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Torture, Compromise, Revenge

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Let us not forget: Hardly had Obama been elected for the first time than the apartheid political philosophy of John C. Calhoun started making an unlikely comeback and talk of secession bubbled up from Rick Perry’s Texas through Dixie. The “dark vein of intolerance” that Colin Powell saw in his political party during the 2012 campaign is for real. A large national majority, 61 percent, in a Pew survey last spring disagreed with the statement that “discrimination against blacks is rare today.” Obama’s reelection was soiled by the spectacle of long lines of black Americans waiting hours to vote in Florida and Ohio, just two of the several states that have been engaging in voter suppression. On Election Night, anti-Obama riots broke out at Ole Miss, some 130 miles from Greenville, Mississippi, the site of Tarantino’s Candyland. The specter of the Old South rising again also haunted inauguration weekend: State legislators in Richmond, the former capital of the Confederacy, took advantage of an African-American colleague’s decision to attend the festivities in D.C. by passing a racially gerrymandered redistricting plan that the absent senator’s vote would have otherwise defeated. No less an authority than the executive producer of the Fox ­Cable Networks adaptation of Bill ­O’Reilly’s Killing Lincoln told television reporters last month that John Wilkes Booth couldn’t “easily be dismissed as a psychopath” because he “believed what still probably 20 percent of this country still believes.”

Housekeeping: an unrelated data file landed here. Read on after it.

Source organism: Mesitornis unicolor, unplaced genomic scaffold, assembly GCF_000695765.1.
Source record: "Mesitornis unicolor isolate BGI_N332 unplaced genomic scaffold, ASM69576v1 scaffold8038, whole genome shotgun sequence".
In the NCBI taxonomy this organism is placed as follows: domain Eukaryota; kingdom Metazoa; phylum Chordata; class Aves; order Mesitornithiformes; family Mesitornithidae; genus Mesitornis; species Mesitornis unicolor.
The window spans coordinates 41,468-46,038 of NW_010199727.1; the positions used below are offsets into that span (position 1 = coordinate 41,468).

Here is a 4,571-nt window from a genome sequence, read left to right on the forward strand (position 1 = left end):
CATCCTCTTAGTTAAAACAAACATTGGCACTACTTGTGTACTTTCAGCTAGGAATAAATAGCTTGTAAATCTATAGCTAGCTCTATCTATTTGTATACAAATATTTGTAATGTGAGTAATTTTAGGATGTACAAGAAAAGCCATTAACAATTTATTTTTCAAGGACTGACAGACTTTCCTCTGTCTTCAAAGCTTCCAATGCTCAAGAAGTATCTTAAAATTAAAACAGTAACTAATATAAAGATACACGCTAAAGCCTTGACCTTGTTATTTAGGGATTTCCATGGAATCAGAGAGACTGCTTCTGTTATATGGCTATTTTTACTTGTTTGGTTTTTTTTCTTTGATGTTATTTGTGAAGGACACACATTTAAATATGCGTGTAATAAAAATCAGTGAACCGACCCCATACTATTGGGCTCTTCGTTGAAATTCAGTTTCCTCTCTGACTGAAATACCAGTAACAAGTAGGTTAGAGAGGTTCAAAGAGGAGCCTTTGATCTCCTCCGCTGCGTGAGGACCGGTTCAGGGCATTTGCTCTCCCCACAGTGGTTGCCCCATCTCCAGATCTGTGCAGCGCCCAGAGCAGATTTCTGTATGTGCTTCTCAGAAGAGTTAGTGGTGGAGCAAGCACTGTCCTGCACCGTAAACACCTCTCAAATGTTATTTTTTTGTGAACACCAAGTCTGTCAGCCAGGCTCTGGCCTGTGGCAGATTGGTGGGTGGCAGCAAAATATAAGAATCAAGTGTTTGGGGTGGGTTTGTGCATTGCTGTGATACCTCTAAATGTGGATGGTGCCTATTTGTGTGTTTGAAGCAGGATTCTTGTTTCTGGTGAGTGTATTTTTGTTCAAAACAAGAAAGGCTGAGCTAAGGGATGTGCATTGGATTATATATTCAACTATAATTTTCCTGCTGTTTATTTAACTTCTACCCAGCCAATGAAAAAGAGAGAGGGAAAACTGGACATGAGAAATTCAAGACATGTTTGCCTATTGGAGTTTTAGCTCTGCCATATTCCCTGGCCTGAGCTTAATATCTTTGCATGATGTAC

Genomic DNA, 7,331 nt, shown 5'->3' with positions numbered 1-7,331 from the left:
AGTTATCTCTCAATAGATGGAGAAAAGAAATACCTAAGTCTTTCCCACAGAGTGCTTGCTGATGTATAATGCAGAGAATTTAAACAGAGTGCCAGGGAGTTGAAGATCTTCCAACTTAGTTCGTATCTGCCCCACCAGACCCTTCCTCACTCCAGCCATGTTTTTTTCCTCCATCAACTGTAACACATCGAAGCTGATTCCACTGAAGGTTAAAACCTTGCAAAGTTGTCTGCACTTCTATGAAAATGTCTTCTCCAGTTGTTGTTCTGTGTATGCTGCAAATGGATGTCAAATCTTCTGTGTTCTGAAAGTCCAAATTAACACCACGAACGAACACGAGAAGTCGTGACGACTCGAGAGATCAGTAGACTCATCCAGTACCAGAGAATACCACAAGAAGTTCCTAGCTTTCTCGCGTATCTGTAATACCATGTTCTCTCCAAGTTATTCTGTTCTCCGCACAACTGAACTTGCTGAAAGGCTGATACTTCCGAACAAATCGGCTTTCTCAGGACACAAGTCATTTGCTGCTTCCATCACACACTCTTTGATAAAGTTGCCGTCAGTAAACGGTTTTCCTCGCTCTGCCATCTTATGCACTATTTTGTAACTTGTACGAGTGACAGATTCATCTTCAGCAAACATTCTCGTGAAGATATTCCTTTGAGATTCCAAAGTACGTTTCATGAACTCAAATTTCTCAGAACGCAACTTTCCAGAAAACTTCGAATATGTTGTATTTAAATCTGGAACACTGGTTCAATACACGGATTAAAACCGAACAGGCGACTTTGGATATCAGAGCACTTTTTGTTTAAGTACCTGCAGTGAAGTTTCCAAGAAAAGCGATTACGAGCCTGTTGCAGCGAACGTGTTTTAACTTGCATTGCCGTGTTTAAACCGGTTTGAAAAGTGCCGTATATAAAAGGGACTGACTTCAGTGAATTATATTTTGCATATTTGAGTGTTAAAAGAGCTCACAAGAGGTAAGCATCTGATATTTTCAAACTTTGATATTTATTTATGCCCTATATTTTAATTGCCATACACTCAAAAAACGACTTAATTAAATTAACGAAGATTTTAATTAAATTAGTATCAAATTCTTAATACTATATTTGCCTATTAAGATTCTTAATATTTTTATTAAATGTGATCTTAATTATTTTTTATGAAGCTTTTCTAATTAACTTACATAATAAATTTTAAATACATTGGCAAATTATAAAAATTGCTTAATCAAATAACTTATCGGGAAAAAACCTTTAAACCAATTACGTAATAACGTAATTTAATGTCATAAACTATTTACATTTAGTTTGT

However much it may resonate, Django Unchained, to put it mildly, has about as much chance of winning Best Picture as Mel Gibson does winning the Jean Hersholt Humanitarian Award. The Vegas oddsmakers are probably right when they calculate that the Oscar will go to either Argo or Lincoln. John Wilkes Booth and the Ayatollah Khomeini aside, they both provide the kind of uplift the voters of the Academy have always favored. But it’s worth noting that of all the American films that have made movie­going seem more vital this year, Django is the only one to demonstrate unequivocal “crossover” appeal—“crossover” being the entertainment industry’s undying euphemism for movies that draw large black and white audiences alike. That movie­goers of both races are willing to check out a white filmmaker’s profane, impolitic riff on the most sacred African-American history says something hopeful about America. Should the president keep on his present course of bringing a little more of the unchained Django into his second-term battles in Washington, we may yet see more change there as well.


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